CI-007 Man and Daughters at the Sideshow, 1950

Man & Daughters – © Harold Feinstein Photography Trust

“Unwrapping the Gift”

Celebrating the Work and Wisdom

of Photographer

Harold Feinstein


The Firehouse Center for the Arts

Newburyport, MA

June 29, 2016 at 7 PM – Tickets $10.00

Presented by:

Blue Wave Fine Art Gallery


Sweethaven Gallery

with special thanks to:

The Firehouse Center for the Arts

The Chestnut Innovation Center


Digital Silver Imaging




“Unwrapping the Gift” is the third event in an ongoing series exploring photography and creativity.

Funds raised from this event will go towards the creation of an

innovation and creativity lab in Amesbury.


Sarah Kennel, Curator of Photography, Peabody Essex Museum

Tony Decaneas, Owner, Decaneas Archive

Elin Spring, Writer, photography blog, “What Will You Remember?”

Judith Thompson, Director, Harold Feinstein Photography Trust

Harold Feinstein was born in Coney Island in 1931. He began photographing in 1946 when he was 15. By the time he was 19, Edward Steichen had purchased his work for the permanent collection of the Museum of Modern Art making him the youngest person to be so honored. Before the age of 30, he had become the youngest member of the historic Photo League, a designer for historic Blue Note Records, an original inhabitant of New York’s legendary Jazz Loft,” and a collaborator with W. Eugene Smith.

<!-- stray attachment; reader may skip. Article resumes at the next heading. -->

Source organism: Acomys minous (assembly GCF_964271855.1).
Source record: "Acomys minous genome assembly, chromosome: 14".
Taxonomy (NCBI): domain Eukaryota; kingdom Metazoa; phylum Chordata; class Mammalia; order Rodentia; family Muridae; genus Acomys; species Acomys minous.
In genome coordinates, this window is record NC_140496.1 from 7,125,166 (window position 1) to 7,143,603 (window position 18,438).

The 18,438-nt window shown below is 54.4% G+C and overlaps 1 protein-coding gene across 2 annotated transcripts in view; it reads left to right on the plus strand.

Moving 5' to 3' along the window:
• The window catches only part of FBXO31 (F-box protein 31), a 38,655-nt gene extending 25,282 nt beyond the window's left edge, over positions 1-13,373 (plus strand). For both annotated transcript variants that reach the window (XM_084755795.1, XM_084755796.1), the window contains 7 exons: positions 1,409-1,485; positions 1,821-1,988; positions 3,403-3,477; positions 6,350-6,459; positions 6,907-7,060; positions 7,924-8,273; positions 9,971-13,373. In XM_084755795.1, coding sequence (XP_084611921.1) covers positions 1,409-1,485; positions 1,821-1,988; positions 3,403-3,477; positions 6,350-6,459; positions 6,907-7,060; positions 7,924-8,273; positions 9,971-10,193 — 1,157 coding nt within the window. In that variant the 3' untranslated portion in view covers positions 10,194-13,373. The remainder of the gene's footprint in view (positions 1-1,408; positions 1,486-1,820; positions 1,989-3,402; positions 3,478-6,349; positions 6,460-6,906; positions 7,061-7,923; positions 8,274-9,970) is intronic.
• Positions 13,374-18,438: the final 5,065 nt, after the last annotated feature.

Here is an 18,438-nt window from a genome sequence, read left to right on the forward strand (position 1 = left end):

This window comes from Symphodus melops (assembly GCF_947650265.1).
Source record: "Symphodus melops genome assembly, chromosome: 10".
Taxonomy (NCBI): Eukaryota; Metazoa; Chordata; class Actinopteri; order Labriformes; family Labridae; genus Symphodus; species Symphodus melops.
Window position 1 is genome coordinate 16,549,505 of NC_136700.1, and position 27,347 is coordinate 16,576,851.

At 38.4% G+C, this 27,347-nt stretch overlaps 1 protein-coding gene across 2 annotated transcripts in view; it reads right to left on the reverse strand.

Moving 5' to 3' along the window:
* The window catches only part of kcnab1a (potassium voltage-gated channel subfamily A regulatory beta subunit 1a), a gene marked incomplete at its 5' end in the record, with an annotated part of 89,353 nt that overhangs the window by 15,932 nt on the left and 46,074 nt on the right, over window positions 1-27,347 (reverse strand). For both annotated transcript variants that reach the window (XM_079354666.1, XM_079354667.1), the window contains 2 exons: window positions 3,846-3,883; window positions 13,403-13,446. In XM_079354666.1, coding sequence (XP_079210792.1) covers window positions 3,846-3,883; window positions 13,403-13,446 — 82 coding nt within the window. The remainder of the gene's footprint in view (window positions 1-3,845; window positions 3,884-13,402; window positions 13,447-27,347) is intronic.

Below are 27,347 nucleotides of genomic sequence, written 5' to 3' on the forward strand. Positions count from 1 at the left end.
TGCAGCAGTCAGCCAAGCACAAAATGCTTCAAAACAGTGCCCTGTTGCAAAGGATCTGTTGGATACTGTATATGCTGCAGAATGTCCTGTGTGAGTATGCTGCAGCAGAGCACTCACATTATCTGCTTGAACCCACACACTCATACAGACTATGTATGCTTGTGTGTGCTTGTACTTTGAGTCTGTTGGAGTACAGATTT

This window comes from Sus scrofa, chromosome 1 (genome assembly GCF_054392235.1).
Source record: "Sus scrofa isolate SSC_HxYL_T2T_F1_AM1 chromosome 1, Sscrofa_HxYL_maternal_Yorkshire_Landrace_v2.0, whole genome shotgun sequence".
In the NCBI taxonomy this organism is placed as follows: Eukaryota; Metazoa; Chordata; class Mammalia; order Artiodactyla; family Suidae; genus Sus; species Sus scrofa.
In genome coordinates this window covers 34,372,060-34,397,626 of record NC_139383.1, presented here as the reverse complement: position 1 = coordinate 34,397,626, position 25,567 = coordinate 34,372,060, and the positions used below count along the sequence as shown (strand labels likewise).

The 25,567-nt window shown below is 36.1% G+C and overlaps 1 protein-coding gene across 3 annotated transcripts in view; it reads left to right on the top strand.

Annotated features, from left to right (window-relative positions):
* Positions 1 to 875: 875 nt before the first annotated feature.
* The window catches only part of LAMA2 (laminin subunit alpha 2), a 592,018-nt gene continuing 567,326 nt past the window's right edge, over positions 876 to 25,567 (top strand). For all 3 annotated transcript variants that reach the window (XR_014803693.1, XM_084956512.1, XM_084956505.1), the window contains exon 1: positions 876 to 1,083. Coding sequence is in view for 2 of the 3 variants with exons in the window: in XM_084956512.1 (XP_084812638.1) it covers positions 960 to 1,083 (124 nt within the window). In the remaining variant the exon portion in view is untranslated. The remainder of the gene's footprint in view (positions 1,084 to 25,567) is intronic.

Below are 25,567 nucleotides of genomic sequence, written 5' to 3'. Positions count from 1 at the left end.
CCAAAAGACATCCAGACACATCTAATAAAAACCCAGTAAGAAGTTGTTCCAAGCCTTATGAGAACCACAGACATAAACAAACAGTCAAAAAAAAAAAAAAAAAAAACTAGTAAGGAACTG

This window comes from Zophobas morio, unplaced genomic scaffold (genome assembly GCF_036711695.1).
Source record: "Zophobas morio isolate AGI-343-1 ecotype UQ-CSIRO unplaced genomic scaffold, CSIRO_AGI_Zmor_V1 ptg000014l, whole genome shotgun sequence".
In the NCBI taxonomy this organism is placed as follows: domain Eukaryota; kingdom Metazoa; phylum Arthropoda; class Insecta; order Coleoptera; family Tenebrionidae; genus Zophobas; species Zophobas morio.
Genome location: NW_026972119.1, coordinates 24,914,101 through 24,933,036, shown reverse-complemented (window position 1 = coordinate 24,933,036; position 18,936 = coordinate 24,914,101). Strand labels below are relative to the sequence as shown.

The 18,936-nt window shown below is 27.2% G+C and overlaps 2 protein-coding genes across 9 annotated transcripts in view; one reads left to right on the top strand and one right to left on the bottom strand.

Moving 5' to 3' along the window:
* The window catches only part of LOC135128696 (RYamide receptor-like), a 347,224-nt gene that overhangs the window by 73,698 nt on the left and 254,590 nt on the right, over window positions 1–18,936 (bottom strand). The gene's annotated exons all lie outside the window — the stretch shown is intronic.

While he is best know for his Coney Island work, which spans six decades, his breadth and exposure is far greater, encompassing classic street photography, the Korean War, nudes and portraits as well as digital color still life work published in seven books. In 2000 he received the Smithsonian Computerworld Award for his breakthrough work with scanography. In 2011, he received the Living Legend award from the Griffin Museum of Photography. His most recent book, Harold Feinstein: A Retrospective (Nazraeli, 2012), won a PDN photo book of the year award in 2013.

His work is owned by museums worldwide including The Museum of Modern Art, The International Center for Photography, The George Eastman House, The Museum of the City of New York, and over two dozen others. Currently two documentaries are in progress about his life. He passed away on June 20, 2015 at his home in Merrimac, MA.

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